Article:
Houston Enzymes
 Issue 32,  January/February 2010
In This Issue
Enzymes and their applications in food
Your letters: "TriEnza is the winner!"
Q and A with Dr. H
Timing your zymes
Events from San Francisco to NY
Enzymes and their applications in food
From Dr. Houston
In my lectures I usually mention how enzymes are used extensively in the food industry, but I don't have enough time to go into detail.  Today I'm listing some of the enzymes used to make the products we find in our stores.

Alpha-amylase: Converts starch to dextrins in producing corn syrup. Solubilizes carbohydrates found in barley and other cereals used in brewing.

Glucoamylase: Conversion of dextrins to glucose in the production of corn syrup.  Conversion of residual dextrins to fermentable sugar in brewing for the production of "light" beer.

Beta-glucanase: Breakdown of glucans in malt and and other materials to aid in filtration after mashing in brewing.

Lipase: Enhancing flavor development and shortening the time for cheese ripening.  Production of specialty fats with improved qualities. Production of enzyme-modified cheese/butter from cheese curd or butterfat.

Papain: Used as meat tenderizer.  Used in brewing to prevent chill-haze formation by digesting proteins that otherwise react with tannins to form insoluble colloids.

Chymosin: Curdling of milk by breaking down kappa-caseins in cheese making.

Microbial proteases: Processing of raw plant and animal protein.  Production of fish meals, meat extracts, texturized proteins, and meat extenders.

Pectinase: Treatment of fruit pulp to facilitate juice extraction and for clarification and filtration of fruit juice.

Lactase: Additive for dairy products for individuals lacking lactase. Breakdown of lactose in whey products for manufacturing polyactide.

Acetolactate decarboxylase: Reduction of maturation time in wine making by converting acetolactate to acetoin.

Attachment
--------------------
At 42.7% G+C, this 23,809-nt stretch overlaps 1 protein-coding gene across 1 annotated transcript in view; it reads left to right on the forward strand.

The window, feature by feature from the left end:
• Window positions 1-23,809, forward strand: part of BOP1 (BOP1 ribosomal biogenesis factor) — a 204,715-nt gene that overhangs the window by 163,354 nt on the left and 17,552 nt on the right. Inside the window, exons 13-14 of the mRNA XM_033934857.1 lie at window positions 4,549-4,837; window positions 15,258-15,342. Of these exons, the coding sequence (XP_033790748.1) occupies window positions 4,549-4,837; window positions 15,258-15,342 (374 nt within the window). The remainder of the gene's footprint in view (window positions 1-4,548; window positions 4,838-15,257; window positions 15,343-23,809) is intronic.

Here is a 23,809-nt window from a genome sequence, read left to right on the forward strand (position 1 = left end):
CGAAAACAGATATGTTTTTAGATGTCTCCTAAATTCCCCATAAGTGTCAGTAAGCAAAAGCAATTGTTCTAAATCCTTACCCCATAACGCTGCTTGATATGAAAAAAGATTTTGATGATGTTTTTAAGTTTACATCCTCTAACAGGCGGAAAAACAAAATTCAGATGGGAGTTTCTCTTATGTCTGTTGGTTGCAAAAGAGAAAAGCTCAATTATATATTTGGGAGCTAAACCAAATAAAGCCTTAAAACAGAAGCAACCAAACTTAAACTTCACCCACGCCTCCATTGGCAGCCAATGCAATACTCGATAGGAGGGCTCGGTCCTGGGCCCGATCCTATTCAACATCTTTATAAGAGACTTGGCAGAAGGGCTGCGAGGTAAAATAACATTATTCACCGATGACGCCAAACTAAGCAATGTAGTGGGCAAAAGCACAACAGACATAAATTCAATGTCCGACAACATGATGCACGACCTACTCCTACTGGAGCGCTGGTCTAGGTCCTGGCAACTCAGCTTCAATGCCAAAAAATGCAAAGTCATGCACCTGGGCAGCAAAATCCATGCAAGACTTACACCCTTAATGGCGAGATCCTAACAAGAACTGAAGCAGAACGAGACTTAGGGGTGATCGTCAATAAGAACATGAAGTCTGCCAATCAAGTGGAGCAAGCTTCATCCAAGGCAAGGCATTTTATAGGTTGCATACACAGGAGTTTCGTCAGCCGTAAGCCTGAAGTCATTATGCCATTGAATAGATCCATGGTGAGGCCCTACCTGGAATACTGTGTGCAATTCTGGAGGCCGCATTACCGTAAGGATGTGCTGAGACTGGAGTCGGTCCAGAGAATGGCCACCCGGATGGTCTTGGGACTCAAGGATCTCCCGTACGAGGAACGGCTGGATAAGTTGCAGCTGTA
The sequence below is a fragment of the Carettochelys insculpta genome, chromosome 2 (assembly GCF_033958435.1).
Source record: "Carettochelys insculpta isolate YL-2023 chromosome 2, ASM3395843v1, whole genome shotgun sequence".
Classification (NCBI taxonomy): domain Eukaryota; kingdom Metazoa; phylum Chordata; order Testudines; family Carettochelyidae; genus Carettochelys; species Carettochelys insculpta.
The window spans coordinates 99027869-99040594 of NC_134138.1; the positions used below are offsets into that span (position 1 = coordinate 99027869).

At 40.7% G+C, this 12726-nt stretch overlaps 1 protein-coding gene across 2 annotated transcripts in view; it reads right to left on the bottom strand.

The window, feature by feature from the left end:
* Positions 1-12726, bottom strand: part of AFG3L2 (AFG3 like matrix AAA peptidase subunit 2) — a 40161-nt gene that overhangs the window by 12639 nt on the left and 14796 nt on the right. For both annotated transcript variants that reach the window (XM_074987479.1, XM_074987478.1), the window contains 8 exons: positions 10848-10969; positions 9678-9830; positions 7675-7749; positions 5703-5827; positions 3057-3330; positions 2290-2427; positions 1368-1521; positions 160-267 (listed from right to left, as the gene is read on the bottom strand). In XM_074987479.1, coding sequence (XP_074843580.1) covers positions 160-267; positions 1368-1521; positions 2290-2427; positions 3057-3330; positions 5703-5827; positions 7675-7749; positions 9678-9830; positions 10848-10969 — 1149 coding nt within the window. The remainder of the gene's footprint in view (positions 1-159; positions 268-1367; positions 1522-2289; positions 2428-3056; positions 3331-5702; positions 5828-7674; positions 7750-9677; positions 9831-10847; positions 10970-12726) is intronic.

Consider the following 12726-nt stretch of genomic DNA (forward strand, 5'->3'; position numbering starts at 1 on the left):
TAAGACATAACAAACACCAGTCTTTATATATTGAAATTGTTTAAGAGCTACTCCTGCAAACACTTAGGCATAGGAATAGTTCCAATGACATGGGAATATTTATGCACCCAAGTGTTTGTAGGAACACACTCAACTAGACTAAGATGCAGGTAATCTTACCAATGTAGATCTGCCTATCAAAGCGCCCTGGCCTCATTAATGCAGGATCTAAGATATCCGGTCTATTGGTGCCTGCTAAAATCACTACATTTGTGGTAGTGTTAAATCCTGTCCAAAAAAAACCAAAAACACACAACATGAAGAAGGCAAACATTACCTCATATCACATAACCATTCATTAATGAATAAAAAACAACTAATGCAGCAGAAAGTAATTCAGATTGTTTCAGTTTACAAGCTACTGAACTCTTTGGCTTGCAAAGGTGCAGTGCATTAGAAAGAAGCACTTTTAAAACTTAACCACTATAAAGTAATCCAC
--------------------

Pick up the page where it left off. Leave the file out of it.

Glucose oxidase: Conversion of glucose to gluconic acid to prevent Maillard reaction in products caused by high heat used in dehydration.

Cellulase: Conversion of cellulose waste to fermentable feedstock for ethanol or single-cell protein production.  Degradation of cell walls of grains, allowing better extraction of cell contents and release of nutrients.

(Source: "Food Enzymes: Structure and Mechanism".  DWS Wong. 1995, pp. 17-36)

-Devin Houston
Your Letters: "TriEnza is the winner!"
Science Project
Customer Catherine Kim wrote to tell us about the results of her daughter's school science project.  Catherine stated that daughter Grace, age 9, wanted "to see if what her brother was taking (TriEnza) was working or not."  
Grace compared our broad-spectrum TriEnza with another brand's broad-spectrum product, testing the break-down of several foods.  Each type of food was mixed with enzymes and carefully monitored. Grace determined that while both products had an affect, "TriEnza is the winner!"
Grace's eight-year-old brother Hoseok has also been busy, having recently authored a children's book titled, "A Different Kind of Flea". The book tells how the flea overcomes her challenges with the help of her brother. All of the proceeds from book sales will go to charity.
Our UK distributor shared this letter from Sabrina O'Hagan 
With all my heart, thank you!!!
Your product benefited me soo much. I could cry with joy.
I could not eat proper food for ten years! I could only eat rice, veg and fish. But now for the first time in ten years I'm going to enjoy a proper Christmas dinner :)  Praise God!  And I have found a whole new freedom of life, going places and not having to worry about food.  What a blessing!!! 
I wish I had known about this ten years ago. I am telling everyone I know about it. So many of my friends and family are totally shocked that the solution could be so simple, and that I can really eat food. They are amazed and so pleased for me.

Thank you for TriEnza, a little miracle and an answer to many years of prayer. God bless you!

Sabrina O'Hagan
Belfast, Northern Ireland 
Q and A with Dr. H

From our facebook fans